In collaboration with Cisco, Pragma introduced its 2-factor RFC 6187 compliant ssh clients and servers for Cisco routers and switches on June 8, 2015. 2-factor RFC 6187 SSH is a key requirement for US DoD and Federal Government departments to avoid the hacking & unauthorized access going around from foreign countries and intruders. Pragma Fortress SSH clients and servers fully support RFC 6187 2-factor authentication, has been validated by Cisco to work in its secure environment ( Cisco IOS 15.2 (2) supports 2-factor RFC 6187). The solutions are available now. Pragma 2-factor SSH can be ordered today from our website or contacting our sales department.
Pragma Systems Fortress SSH Server, SFTP (secure file transfer) and SCP (secure copy) holds a full Certificate of Networthiness (CoN 201621769) from the U.S. Army Network Enterprise Technology Command (NETCOM). The CoN is a requirement for all enterprise software products in the Army Enterprise Infrastructure Network. The CoN certification signifies that Pragma’s Windows secure shell product, Fortress SSH Server, is in full compliance with the Army Enterprise Infrastructure’s strict standards for security, supportability, sustainability, and compatibility. In addition to the U.S. Army, the certification applies to all National Guard, Army Reserve, and Department of Defense organizations that use the Army Enterprise Infrastructure Network.
Here’s the cisco reference:
If the RADIUS protocol is used, the password that is configured for the username in the AAA server should be set to “cisco,” which is acceptable because the certificate validation provides authentication and the AAA database is only being used for authorization. When the TACACS protocol is used, the password that is configured for the username in the AAA server is irrelevant because TACACS supports authorization without requiring authentication (the password is used for authentication).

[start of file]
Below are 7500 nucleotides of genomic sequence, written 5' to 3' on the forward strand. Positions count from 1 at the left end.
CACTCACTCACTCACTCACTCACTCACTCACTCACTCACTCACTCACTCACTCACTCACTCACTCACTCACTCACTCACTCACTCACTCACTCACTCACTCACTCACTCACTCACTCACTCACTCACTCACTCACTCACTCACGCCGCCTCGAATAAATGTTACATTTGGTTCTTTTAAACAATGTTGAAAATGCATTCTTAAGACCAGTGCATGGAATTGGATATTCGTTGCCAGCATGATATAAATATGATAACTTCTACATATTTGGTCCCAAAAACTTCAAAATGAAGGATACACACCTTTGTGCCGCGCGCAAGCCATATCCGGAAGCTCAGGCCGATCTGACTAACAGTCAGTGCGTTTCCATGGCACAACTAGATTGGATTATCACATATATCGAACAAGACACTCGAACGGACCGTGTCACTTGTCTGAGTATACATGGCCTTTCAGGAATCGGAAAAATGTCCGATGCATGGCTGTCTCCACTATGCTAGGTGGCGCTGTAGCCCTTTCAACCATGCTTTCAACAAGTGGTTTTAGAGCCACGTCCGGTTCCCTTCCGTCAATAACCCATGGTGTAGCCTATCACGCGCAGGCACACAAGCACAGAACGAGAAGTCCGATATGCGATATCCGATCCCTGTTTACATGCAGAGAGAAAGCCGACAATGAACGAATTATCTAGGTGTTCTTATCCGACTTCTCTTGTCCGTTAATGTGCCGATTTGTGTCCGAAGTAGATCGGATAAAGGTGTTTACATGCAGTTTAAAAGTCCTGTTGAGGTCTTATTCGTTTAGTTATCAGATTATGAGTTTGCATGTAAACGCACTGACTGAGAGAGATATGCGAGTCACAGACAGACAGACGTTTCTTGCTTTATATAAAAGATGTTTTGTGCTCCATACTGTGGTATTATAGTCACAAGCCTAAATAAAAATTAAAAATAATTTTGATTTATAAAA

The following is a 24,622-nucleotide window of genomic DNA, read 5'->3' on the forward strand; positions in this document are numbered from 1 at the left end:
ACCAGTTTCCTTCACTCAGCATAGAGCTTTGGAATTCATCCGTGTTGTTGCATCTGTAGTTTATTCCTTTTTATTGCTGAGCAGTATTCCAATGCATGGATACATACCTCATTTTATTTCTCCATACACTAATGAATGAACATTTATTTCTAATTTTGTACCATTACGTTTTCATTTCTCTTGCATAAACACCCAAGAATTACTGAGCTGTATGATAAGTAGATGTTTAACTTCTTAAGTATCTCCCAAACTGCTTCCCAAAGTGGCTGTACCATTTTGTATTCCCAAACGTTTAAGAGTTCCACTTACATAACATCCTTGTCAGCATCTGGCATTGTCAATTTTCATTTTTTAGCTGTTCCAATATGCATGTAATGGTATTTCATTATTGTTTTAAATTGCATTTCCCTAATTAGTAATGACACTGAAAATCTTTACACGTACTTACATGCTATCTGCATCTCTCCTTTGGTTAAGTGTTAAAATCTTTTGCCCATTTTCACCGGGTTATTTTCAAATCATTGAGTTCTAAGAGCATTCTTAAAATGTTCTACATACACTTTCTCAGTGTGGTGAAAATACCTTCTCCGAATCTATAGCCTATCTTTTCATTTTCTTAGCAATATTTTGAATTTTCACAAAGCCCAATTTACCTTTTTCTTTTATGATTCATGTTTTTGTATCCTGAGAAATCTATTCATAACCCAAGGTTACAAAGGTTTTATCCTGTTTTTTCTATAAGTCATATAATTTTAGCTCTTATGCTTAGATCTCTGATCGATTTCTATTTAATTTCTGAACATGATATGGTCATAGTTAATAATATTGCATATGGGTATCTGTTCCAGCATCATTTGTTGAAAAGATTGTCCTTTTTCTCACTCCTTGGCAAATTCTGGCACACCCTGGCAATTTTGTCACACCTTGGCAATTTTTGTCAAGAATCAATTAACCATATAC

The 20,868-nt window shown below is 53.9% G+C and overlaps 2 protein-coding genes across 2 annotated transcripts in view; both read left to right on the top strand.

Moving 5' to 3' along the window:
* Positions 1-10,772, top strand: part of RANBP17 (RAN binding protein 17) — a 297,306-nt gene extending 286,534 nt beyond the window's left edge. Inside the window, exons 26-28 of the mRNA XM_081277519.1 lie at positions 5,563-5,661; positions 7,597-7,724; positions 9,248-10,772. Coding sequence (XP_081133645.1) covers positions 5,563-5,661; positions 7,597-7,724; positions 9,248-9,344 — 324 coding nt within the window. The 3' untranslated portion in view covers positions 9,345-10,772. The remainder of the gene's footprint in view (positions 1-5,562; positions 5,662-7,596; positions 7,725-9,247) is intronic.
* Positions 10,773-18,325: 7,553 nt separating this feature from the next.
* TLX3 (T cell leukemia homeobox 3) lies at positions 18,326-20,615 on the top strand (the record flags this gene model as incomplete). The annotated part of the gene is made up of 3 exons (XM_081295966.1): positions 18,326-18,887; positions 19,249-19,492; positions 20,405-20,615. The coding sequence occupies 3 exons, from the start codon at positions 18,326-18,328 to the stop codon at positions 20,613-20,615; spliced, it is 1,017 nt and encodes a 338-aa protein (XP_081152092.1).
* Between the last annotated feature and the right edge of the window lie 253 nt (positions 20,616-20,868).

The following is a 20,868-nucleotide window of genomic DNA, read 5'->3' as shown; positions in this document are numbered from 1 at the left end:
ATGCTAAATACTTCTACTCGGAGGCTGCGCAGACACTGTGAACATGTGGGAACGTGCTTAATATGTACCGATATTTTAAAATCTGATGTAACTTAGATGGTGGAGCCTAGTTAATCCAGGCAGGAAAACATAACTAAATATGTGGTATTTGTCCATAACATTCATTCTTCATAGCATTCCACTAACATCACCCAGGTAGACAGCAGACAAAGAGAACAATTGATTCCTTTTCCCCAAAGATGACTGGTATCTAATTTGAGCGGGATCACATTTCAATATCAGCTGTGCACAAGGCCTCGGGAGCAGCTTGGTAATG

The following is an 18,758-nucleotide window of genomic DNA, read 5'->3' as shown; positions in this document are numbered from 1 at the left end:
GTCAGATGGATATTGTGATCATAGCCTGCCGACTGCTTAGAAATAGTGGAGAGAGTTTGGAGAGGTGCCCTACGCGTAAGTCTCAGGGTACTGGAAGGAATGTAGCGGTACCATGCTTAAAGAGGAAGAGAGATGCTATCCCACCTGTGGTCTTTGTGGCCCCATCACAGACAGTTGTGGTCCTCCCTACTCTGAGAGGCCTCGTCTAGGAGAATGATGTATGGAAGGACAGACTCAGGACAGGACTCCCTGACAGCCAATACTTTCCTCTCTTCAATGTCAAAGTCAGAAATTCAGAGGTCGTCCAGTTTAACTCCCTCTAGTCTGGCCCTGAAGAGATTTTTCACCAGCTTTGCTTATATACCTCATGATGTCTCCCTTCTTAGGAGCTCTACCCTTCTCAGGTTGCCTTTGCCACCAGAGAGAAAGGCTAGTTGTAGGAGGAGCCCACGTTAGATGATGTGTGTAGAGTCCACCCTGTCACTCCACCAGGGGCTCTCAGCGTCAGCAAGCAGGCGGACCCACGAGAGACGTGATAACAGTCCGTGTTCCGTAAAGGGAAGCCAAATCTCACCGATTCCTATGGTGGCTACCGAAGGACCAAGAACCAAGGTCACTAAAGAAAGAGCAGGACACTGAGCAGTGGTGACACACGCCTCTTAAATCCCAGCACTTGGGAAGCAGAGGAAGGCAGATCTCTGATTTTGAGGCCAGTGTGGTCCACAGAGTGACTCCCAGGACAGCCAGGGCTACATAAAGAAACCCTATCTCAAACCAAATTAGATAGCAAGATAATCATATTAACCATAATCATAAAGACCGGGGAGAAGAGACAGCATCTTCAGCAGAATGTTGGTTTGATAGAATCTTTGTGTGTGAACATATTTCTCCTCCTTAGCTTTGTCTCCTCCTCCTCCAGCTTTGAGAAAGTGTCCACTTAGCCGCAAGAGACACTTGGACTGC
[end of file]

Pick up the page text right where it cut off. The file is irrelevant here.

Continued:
The problem is that although RADIUS is only being used for authentication and not authorization for Cisco network devices, many users use the same backend for both authentication and authorization for other devices. A common example is using Active Directory using NPS. In this scenario, the Active Directory is used to authenticate/authorize all windows computer on the network. Organizations wishing to add cisco devices supporting 2FA have to create additional users that have hard coded passwords. It CAN be safely done, but you have to be exceedingly careful to limit these accounts to the cisco devices. This also means that the same accounts cannot be used for both windows authentication and cisco authentication. Government orgs often have their employee CAC cards set up to map to an active directory account and wish to authenticate using their CAC card. The Cisco limitation makes this problematic since the users password need to be hard coded to a known value.